4.What has been the key to your success as a researcher and clinician, particularly early in your career? 

There is an old saying in University of Michigan football— “The Team, The Team, The Team.”  Coupling a strong passion for the subject of consciousness with a talented group of multidisciplinary investigators enabled me to be productive during my early years as a faculty member. It is never too early to start building your team. 

5.You recently published an article in ASA Monitor discussing how academic anesthesiology is under threat. Your career has, to this point, really been within this space, and you discuss in the article actively cultivating excellence.   What are the best ways to cultivate excellence?  

I believe that the academic mission of all disciplines is currently vulnerable because of the many clinical and operational demands of 21st century healthcare. I do not have a trivial answer to the question of how to cultivate excellence, but I believe that having a strong, broad, and positive vision for the future is critically important. We need to help our colleagues see where the field can go, then provide them with the resources and mentorship to get there. 

6. Along those lines, in academics, we are often under significant pressure to publish and obtain funding. This, at times, has the potential to impact the quality of work. How do you guide your junior faculty in approaching these challenges of focusing on quality over quantity?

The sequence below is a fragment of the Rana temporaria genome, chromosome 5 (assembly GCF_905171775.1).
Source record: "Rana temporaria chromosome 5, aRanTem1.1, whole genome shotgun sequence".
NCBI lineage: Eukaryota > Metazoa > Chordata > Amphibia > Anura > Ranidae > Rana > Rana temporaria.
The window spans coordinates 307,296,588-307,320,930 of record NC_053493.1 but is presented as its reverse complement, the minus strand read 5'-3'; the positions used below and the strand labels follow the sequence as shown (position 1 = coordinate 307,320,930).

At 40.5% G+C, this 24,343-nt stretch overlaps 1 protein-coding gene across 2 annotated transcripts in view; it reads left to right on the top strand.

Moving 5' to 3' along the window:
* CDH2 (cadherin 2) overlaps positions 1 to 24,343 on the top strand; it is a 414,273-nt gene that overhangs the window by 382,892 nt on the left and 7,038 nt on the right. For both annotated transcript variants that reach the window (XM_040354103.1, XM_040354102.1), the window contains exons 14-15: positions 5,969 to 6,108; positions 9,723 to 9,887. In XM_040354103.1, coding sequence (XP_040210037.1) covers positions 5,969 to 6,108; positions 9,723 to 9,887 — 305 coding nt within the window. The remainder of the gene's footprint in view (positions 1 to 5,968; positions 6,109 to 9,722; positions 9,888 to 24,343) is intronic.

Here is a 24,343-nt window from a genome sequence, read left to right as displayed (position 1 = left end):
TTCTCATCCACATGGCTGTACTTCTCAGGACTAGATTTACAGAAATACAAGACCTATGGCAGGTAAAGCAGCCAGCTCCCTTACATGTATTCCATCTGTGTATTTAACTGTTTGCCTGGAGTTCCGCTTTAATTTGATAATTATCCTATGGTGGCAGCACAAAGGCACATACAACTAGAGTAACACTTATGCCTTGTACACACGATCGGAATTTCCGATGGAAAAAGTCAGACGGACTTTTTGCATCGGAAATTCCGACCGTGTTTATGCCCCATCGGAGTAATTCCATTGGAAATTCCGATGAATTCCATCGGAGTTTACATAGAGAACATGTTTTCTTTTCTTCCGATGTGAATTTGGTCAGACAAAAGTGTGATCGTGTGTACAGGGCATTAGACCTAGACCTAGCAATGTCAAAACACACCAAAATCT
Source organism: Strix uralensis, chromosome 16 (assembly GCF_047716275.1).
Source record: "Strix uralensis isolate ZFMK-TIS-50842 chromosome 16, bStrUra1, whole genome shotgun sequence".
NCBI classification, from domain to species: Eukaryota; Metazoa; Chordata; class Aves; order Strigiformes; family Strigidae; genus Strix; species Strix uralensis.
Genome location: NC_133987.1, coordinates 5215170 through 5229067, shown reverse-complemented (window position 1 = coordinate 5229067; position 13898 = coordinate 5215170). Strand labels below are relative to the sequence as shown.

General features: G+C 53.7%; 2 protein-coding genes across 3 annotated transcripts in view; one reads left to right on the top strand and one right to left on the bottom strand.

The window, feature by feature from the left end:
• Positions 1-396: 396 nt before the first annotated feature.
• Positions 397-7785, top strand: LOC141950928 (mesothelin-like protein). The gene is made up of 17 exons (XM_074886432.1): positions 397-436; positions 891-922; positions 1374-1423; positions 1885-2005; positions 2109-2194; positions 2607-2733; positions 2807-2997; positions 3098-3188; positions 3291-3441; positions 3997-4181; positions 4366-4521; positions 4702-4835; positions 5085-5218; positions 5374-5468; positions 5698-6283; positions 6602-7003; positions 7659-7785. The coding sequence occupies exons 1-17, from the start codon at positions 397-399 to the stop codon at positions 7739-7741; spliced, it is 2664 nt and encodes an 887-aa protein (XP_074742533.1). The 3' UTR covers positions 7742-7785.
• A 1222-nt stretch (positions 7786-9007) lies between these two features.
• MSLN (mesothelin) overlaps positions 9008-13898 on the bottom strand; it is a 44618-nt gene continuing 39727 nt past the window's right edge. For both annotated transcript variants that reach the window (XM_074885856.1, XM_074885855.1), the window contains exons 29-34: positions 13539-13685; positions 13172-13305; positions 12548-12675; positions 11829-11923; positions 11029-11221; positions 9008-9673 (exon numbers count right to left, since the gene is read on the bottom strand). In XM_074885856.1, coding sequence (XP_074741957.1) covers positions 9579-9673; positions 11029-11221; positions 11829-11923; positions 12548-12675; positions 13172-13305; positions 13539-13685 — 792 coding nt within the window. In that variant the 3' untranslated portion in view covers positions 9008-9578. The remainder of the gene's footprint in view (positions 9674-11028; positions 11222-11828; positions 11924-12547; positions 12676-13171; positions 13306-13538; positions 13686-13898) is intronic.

Again, I think the team-based focus is important because you can enhance both quality and efficiency by drawing on a community of scholars focused on similar themes as you. There is no doubt that it is important to publish, especially as a junior faculty member trying to get promoted. But I also think that we can “diversify the portfolio” (as they say in the investment world) to couple short- and medium-term goals with more accessible projects (that can still be of high quality) with longer-term and more ambitious scientific goals. Again, no easy answers can be provided to achieve this balance, but at the departmental level, I have been explicit in stating that I will not mind if the publication number goes down year after year as long as the richness and quality of the scholarly product goes up.

7.What is your mentorship style, and what should a mentee expect from their mentor? 

For me, mentorship is a deep personal commitment that requires dedication until the goals of the mentee are achieved. Being a mentor means defining your success in terms of how those around you are succeeding. It is important to identify mentors who demonstrate an authentic interest in the success (and well-being) of others, a sense of commitment and accessibility despite a busy schedule, and a track record of helping others reach their goals.